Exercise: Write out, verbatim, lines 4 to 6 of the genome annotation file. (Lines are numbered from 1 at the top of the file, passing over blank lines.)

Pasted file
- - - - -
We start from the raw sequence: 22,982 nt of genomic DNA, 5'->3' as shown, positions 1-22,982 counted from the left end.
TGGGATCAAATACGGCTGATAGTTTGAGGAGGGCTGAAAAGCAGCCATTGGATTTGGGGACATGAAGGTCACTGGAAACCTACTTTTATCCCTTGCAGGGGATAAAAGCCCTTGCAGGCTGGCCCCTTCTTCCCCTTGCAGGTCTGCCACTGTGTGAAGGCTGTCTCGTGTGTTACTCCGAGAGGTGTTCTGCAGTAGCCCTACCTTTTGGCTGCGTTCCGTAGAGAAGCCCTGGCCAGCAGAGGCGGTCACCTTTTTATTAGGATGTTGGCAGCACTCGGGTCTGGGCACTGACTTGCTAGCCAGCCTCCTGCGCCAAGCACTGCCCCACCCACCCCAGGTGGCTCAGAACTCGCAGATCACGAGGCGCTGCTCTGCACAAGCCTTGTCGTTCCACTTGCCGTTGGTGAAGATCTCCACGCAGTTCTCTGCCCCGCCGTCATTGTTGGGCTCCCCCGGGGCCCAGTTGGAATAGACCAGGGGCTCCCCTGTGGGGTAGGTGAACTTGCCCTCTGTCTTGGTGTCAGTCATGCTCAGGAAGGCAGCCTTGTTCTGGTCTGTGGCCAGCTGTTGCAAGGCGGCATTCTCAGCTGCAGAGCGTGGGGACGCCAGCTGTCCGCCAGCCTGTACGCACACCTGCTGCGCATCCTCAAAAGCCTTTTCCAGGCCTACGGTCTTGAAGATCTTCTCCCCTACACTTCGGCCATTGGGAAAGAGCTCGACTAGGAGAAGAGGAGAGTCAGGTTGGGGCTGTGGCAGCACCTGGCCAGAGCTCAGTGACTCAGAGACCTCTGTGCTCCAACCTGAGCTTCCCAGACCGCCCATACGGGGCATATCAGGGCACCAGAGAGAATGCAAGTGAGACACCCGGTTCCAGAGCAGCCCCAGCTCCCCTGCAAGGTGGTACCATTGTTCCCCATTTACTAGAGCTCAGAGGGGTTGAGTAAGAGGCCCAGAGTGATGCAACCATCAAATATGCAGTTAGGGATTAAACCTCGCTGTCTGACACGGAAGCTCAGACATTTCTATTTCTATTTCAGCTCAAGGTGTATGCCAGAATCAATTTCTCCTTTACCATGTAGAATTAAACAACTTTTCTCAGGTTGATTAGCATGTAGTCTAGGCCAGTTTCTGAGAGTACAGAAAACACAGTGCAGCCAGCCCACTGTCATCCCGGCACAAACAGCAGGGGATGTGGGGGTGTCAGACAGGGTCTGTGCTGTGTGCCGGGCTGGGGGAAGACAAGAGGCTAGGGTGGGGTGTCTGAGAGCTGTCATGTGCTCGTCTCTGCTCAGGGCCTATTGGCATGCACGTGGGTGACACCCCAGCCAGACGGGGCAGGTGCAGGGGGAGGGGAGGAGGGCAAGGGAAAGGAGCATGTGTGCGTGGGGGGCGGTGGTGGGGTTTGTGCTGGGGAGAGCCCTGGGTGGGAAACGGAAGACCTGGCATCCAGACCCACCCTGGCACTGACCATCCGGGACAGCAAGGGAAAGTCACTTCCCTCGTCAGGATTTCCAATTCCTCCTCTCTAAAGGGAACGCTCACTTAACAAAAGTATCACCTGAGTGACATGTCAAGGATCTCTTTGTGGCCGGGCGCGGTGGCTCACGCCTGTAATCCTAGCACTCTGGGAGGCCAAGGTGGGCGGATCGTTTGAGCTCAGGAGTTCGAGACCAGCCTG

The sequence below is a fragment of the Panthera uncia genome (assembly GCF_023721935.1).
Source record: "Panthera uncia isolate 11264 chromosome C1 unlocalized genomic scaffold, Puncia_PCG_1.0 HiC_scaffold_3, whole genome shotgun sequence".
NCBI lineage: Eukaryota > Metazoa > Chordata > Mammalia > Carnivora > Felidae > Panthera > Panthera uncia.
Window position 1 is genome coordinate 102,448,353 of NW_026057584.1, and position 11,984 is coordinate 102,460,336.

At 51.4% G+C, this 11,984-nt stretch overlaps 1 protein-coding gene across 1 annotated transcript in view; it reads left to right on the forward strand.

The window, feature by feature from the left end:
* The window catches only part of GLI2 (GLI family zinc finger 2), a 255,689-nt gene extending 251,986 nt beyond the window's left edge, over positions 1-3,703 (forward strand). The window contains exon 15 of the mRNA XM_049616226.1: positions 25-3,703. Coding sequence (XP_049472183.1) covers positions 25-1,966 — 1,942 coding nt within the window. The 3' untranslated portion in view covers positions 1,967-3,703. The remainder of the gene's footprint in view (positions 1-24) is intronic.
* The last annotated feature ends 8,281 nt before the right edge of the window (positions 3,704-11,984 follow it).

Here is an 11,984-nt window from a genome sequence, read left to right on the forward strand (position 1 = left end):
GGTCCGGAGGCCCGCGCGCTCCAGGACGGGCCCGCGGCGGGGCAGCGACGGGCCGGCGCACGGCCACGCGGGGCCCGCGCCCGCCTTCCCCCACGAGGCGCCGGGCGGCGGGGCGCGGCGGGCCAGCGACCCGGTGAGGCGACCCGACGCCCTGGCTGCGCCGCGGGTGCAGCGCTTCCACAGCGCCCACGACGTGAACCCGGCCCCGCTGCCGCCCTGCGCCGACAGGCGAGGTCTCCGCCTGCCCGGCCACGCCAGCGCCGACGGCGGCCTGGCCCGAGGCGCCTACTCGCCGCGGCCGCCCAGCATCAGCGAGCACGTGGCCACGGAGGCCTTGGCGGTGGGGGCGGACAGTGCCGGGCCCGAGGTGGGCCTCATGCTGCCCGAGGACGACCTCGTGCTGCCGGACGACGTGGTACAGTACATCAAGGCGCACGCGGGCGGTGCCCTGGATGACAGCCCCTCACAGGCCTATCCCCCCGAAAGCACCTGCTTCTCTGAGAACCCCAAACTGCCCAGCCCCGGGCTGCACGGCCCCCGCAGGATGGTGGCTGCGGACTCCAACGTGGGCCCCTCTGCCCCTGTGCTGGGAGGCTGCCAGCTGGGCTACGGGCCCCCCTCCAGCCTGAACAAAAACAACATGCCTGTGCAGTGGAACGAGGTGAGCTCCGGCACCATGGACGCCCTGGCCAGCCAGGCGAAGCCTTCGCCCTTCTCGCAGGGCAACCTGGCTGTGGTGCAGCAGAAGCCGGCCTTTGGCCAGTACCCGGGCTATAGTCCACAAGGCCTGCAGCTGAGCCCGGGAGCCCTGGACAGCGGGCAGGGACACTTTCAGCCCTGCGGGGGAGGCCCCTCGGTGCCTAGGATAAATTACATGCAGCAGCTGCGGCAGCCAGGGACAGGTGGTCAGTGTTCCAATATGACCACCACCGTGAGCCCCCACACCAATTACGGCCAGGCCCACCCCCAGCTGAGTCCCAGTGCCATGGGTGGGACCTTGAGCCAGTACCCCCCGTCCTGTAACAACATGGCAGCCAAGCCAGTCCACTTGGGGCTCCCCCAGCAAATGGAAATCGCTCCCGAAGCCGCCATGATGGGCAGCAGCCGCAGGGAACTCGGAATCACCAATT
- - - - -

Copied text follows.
Source record: "Panthera uncia isolate 11264 chromosome C1 unlocalized genomic scaffold, Puncia_PCG_1.0 HiC_scaffold_3, whole genome shotgun sequence".
NCBI lineage: Eukaryota > Metazoa > Chordata > Mammalia > Carnivora > Felidae > Panthera > Panthera uncia.
Window position 1 is genome coordinate 102,448,353 of NW_026057584.1, and position 11,984 is coordinate 102,460,336.